By Gary Goertz
Publisher: Cambridge University Press
Print Publication Year: 1994
Online Publication Date:May 2010
Chapter DOI: http://dx.doi.org/10.1017/CBO9780511559013.001
Everything should be made as simple as possible, but not simpler.Albert Einstein
Over the last twenty years the concept of context has had wide currency throughout the social sciences and the humanities. In art and literary history it has meant attempting to understand the social, political, and intellectual environments in which various masterpieces of Western culture, from Shakespeare to Renaissance art to Machiavelli, were produced. These attempts have emphasized that human action is not understandable ripped out of its sociological, cultural, and historical nexus of reference. These calls to context have been made to stress the variability – if not the capriciousness – of human behavior; they attempt to “de-universalize” knowledge and meaning.
In contrast, the social sciences in their more behavioralist and positivist modes have sought laws of behavior and generalizations independent of culture and historical accident. After years of effort one may come to the conclusion that simple context-free laws of behavior do not exist. Researchers have often found that relationships may be positive in one period and then negative in the next or changing from one country to another (e.g., Singer, Bremer, and Stuckey 1972). From the empirical literature in world politics the conclusion imposes itself: simple bivariate hypotheses have no simple answer.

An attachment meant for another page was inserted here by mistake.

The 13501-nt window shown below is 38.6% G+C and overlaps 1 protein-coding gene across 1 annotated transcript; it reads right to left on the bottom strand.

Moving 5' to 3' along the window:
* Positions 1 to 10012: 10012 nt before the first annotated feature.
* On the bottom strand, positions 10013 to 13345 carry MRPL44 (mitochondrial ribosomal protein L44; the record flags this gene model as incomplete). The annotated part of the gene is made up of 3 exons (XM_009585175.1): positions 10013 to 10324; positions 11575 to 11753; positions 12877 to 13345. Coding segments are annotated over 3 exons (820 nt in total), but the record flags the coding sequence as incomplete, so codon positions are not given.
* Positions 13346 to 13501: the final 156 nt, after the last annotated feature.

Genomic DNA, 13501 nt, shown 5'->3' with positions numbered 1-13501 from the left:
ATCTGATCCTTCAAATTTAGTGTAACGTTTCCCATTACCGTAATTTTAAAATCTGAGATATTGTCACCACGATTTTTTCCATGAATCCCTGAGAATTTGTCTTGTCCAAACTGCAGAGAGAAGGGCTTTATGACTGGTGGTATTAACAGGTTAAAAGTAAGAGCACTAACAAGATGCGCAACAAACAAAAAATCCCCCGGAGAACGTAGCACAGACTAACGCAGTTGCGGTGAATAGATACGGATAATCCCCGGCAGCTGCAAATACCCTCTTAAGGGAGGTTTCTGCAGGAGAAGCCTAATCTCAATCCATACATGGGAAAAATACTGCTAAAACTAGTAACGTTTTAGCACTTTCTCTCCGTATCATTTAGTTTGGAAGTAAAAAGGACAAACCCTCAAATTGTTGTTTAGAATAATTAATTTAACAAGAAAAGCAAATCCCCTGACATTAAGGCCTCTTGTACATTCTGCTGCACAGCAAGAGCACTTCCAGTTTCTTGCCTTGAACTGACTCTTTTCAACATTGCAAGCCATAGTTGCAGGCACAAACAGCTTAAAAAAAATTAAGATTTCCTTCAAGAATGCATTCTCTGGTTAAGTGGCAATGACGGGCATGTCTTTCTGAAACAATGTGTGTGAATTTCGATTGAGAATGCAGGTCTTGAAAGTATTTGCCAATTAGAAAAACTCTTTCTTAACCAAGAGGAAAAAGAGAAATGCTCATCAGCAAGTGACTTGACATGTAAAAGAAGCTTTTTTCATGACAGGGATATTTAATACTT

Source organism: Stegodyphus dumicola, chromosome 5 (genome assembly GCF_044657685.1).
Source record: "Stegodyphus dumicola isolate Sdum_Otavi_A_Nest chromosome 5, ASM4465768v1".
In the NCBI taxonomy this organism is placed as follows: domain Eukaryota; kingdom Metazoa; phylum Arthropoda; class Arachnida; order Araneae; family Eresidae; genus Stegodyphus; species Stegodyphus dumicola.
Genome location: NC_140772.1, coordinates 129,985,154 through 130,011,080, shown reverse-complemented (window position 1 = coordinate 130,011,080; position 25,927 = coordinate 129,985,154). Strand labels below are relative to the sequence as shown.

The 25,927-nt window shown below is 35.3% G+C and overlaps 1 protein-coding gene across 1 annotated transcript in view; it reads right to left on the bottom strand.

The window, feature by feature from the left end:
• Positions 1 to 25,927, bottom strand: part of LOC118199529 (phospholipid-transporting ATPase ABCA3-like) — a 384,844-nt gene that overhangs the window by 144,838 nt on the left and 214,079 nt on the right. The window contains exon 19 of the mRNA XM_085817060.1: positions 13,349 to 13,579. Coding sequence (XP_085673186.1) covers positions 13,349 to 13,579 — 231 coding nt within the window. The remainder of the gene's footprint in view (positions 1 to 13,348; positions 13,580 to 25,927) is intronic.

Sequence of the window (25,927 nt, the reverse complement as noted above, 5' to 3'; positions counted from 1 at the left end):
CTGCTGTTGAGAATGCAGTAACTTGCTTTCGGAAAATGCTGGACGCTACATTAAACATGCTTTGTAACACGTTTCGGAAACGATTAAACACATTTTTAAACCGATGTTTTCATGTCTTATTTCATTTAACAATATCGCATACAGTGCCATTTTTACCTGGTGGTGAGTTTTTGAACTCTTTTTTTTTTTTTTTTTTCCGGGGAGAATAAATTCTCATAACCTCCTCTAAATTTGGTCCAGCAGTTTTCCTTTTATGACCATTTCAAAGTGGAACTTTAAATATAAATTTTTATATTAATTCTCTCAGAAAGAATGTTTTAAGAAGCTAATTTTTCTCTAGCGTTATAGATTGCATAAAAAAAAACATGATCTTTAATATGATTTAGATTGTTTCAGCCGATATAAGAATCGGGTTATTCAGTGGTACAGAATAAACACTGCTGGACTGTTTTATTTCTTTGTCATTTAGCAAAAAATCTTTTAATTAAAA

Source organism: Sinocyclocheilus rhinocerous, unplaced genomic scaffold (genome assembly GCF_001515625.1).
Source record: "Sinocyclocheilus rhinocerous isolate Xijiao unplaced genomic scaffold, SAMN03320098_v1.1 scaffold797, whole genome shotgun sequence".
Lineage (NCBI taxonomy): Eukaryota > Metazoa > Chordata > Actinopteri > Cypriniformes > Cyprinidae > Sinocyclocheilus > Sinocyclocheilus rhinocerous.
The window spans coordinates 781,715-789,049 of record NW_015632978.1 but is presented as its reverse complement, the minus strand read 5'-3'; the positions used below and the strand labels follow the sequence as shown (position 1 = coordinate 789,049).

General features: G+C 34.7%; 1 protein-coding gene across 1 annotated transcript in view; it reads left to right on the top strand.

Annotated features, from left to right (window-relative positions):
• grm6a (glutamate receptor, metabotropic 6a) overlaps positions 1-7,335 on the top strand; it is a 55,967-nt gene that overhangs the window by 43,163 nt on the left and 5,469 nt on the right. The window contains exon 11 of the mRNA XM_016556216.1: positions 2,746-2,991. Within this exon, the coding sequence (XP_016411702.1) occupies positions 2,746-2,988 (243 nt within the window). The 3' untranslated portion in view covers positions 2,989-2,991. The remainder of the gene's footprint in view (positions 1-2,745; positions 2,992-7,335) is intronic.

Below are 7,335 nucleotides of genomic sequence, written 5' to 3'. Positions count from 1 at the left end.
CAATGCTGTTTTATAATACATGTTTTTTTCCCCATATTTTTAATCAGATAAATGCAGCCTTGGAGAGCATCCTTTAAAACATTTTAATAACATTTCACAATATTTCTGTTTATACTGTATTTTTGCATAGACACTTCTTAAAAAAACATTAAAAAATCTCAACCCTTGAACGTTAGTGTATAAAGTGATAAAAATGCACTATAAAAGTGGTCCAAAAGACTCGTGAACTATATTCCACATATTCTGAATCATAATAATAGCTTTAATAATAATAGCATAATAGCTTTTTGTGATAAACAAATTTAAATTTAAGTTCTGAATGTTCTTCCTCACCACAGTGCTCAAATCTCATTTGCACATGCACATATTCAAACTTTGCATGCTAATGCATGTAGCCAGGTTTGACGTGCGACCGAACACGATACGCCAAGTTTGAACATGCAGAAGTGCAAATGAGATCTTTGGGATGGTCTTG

Just as the meaning of words cannot be completely specified by dictionaries, so simple laws of international behavior may not exist. To understand the meanings of words we need a theory of pragmatics, so in international relations we need a theory of context.